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I don't know whether it's the same outside of cities, but based on my limited experience, Japan appears either to have no zoning laws at all or to have such permissive ones that basically anything can be right next to (or, very often, on top of) anything else. Experiencing it after living in the US was a very jealousy-inspiring experience.

You can see similar patterns in dense urban environments built up in the US prior to the rise of zoning, too. New York, as an obvious example. But I bet without zoning, much of the rest of the US would probably look like New England, which had already substantially "suburbanized" well before the fashion for land-use planning took hold on this continent.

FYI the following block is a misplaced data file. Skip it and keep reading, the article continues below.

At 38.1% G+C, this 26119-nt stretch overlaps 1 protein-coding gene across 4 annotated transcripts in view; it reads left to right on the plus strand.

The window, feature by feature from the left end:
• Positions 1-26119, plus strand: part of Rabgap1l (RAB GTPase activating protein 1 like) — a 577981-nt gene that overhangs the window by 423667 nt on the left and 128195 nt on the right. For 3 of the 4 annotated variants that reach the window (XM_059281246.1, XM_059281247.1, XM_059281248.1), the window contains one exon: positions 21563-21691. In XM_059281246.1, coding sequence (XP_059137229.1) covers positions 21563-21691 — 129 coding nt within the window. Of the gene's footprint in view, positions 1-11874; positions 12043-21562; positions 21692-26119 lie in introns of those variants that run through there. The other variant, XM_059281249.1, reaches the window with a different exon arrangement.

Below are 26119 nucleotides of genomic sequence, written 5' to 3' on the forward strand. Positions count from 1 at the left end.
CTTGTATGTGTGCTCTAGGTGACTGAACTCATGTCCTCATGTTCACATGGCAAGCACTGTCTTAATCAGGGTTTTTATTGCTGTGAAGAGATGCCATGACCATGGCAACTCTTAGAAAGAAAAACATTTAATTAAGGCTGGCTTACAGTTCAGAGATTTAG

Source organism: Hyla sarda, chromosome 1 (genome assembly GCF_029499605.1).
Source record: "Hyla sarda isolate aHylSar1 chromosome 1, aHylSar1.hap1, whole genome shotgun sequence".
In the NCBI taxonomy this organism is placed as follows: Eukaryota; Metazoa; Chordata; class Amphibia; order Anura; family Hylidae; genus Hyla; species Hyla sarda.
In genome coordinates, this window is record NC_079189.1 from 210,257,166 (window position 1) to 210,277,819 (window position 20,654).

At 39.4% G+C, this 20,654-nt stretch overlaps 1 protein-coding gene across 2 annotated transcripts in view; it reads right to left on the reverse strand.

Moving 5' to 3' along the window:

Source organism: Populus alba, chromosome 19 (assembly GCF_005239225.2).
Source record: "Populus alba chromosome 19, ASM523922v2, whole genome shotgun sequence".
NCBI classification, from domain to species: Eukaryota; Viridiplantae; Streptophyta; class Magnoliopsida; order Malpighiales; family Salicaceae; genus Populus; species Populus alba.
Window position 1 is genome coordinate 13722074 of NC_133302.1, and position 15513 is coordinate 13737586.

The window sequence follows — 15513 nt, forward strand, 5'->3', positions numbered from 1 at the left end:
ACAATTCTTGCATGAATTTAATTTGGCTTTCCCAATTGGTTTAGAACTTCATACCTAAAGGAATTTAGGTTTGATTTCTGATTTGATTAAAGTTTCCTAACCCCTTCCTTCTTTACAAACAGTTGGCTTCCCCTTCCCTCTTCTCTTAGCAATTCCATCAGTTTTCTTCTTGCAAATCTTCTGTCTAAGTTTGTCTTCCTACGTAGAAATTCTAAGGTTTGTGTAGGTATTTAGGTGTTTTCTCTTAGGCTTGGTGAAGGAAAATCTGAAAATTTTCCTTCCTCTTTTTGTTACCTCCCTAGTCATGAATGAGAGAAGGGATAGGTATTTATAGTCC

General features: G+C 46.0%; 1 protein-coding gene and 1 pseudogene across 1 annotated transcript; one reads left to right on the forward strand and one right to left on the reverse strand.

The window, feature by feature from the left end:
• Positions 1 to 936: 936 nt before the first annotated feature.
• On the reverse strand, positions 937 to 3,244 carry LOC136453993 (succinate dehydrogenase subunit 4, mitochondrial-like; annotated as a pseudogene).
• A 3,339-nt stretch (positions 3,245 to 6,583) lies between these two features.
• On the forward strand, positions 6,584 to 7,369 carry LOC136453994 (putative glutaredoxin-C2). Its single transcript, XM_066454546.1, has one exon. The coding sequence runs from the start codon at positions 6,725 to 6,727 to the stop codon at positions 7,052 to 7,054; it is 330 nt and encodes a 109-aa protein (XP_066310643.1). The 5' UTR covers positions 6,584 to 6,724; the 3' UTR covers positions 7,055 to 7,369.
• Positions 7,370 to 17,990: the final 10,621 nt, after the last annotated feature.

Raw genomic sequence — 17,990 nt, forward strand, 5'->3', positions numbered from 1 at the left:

I think zoning has a lot more deleterious effects than just creating alienating urban spaces, too. It influences everything from transportation infrastructure to energy consumption to individuals' emotional states to macroeconomic patterns. Out of all the utopian policy innovations that have backfired over the past century, zoning is probably the worst.

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